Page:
“Clean the stairs next.”
“And the bathroom after that.”
“I did that this morning.”
“Do it again then. I was in there a few minutes ago and it wasn’t nearly spotless enough.”
“OK, OK, I’ll do it,” said Cinderella. Her two ugly sisters were being particularly demanding today, their foul breath kept brushing across her face with each new instruction. She stifled a cough.
“Hah!” said one of the sisters, “Can’t take a little stink?” she leant forward and breathed heavily in Cinderella’s face, “then you should have set out some breath fresheners after the meal.”
“Let’s get out of here,” said the other, “we need to get ready for the ball anyway. You laid our dresses out earlier, didn’t you, Cinderella?”
“They’re in your rooms,” Cinderella replied.
“Good. At least you can do something right.”
The sisters headed upstairs. Cinderella went to the cleaning cupboard and got out the mop, bucket, three different cleaning products and some marble polish. She went to work on the stairs, grumbling under her breath as she poured the bottles into the bucket. The ball they were heading to was the Prince’s, and tonight he’d choose a bride. Everybody was going. Everybody had been invited. Except Cinderella.
Well, she had been invited, but the card had found its way into the fireplace as her sisters laughed. She had looked on and tried not to cry.
It wasn’t any use anyway. Her breath stank awfully. Everybody’s breath stank, of course, but they all had mints and sprays and mouthwashes and perfumes to cover it up. If you were really lucky, you could get it down to only being detectable within a foot of another person, but that took hours. Cinderella wasn’t given any of that and so her breath could stink out a room. If people didn’t know how to synchronise their breathing with hers then their eyes would begin to water. It really was terrible.
She heard her sisters stampeding down the stairs. “We’re done!” they called, “is the cab ready?”
“It arrived five minutes ago,” she shouted back.
They ran out of the door and fought to be the first to get into it. Each was sure that the Prince would choose them, just like everybody else in the city.
Cinderella got on with the scrubbing. Hopefully, they’d get utterly wasted and spend most of tomorrow in bed. The house was already gleaming, so she could spend the day quietly relaxing, waiting for them to feel well enough to start messing things up again.
Twenty minutes later, a pillar of smoke appeared in front of her. She shook her head and stared at it, wondering if the cleaning products were making her hallucinate again. Gradually, the smoke formed into a solid mass and took the shape of a kindly looking, middle-aged woman. “Hello,” she said. Cinderella sniffed. It was odd. It seemed like this lady had no bad breath. She sniffed again. It must be the cleaning products. Nobody could be this close without her being able to smell them.
“Tell me, Cinderella, are you going to the ball tonight?” asked the lady.
“No,” said Cinderella, looking the woman up and down with a sceptical expression, “I have to get the stairs clean and make sure my sisters’ rooms are ready for when they get back.”
“That sounds very boring, wouldn’t you rather go to the ball?”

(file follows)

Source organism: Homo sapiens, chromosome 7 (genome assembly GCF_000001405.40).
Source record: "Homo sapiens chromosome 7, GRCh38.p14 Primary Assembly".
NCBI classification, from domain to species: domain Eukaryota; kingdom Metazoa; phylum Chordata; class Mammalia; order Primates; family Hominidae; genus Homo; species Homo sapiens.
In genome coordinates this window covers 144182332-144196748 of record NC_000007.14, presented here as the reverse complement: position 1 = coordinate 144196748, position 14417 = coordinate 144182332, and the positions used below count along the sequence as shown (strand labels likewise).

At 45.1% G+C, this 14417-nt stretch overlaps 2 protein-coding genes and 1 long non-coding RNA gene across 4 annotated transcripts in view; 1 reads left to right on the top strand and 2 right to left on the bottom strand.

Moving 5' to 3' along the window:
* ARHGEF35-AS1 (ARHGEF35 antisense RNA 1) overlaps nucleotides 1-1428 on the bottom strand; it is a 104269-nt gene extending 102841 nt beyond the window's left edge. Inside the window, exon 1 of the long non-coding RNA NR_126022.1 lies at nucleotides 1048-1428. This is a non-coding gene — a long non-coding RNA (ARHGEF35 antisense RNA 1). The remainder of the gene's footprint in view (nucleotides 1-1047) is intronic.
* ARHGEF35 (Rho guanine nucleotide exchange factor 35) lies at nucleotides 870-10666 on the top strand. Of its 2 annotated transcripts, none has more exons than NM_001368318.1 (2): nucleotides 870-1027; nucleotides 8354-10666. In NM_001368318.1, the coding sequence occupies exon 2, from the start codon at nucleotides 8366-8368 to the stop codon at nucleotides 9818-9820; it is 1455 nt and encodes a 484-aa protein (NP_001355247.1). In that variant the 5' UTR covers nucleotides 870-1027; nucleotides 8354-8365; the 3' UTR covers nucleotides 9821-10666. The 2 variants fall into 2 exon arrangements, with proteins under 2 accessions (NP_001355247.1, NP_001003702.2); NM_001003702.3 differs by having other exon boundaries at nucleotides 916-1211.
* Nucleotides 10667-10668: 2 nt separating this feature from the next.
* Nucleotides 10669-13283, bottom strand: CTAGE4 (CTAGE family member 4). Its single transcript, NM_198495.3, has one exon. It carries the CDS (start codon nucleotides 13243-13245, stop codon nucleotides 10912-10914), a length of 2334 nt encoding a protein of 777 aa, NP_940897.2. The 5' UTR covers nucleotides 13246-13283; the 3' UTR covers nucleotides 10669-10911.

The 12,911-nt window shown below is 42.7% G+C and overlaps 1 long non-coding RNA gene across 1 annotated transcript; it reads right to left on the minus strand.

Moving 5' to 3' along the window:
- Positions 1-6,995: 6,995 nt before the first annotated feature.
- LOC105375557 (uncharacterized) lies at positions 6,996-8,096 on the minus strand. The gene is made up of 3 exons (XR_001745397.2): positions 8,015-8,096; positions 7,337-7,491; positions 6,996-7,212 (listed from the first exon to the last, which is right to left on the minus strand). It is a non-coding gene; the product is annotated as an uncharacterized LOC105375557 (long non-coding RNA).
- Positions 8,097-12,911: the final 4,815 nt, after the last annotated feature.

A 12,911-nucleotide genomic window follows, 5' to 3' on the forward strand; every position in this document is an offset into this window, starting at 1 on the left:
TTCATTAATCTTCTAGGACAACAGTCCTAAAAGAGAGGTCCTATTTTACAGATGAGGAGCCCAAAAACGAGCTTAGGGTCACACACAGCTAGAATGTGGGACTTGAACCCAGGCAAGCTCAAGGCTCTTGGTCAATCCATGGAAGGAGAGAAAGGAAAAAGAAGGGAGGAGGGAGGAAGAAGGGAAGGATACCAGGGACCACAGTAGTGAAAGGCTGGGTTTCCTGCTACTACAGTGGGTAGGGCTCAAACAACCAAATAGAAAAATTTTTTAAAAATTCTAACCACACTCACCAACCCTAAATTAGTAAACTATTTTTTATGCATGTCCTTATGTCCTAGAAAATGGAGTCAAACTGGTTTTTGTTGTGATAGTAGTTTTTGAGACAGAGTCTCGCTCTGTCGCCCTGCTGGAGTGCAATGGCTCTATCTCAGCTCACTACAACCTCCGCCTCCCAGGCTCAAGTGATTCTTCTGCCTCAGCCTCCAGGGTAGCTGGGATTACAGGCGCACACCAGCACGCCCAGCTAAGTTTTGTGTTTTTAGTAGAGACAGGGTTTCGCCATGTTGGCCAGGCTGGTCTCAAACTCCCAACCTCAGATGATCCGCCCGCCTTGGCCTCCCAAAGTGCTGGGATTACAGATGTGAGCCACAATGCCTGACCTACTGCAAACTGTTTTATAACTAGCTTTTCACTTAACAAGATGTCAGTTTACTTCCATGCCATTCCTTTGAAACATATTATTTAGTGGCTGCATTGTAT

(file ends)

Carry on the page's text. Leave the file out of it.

“I’d love to, but I have to get this done. And even if it was finished, they tore up my invitation.”
“Well, that’s no real obstacle!” and the lady waved her hands and tapped the wand she was holding onto Cinderlla’s sponge, transforming it into a golden invitation to the ball with Cinderella’s name on it.
“How did you do that?!” Cinderella screeched, “that’s incredible!”
“Magic, Cinderella. You see, I am your fairy godmother, and I am here to make sure that you do go to the ball. Now, leave the stairs, they’ll take care of themselves,” she waved her wand and the stairs were suddenly sparkling, cleaner than Cinderella had ever seen them, “we have to get you into a dress! And get you some make-up! We’ll need to organise transport too, and do something about your breath.”
“It’s awful, isn’t it? My sisters won’t let me use even a little mouthwash. I was removing a bird’s nest from the attic yesterday and one of the chicks died when I sneezed on it.”
“You’re definitely a special case, but I have something that ought to do the trick. First though, we need to change your clothes. That part is easy though,” and with a wave of her wand, Cinderella’s rags and apron were transformed into one of the most stylish dresses that had ever existed. Any light that struck it was absorbed and released gradually in key areas, creating a soft glow around Cinderella’s features and leaving the perfect black base material of the dress unspoilt, though the numerous additions on top of that all caught the light superbly, each bending it or changing it in some strange new way. “Go and look in the mirror. See if you like what you see.”
Cinderella hurried over to the full-length wall mirror that made up part of the entrance hall and admired herself. Make-up had been expertly applied to her face, drawing out the beauty that had been hidden under layers of grime for years. She adored the dress too, and viewed it from every angle, each one just as breathtaking as the last.
“Now take a look outside.”
Cinderella rushed to the door and pulled it open. In the driveway to the house were four large, albino tigers drawing a golden chariot. Cinderella gaped in awe at them, then spun around to face her fairy godmother, almost crying. “But my breath!” she cried, “I won’t even get passed the doormen with it smelling like this!”
“Not to worry,” said the fairy godmother, “I have just the thing.” She pulled out from her purse a small, plastic box and unpopped the lid. She shook it until a small, green pill landed in her palm. “Tic-Tacs,” she said, “two hours of fresh breath at under two calories!”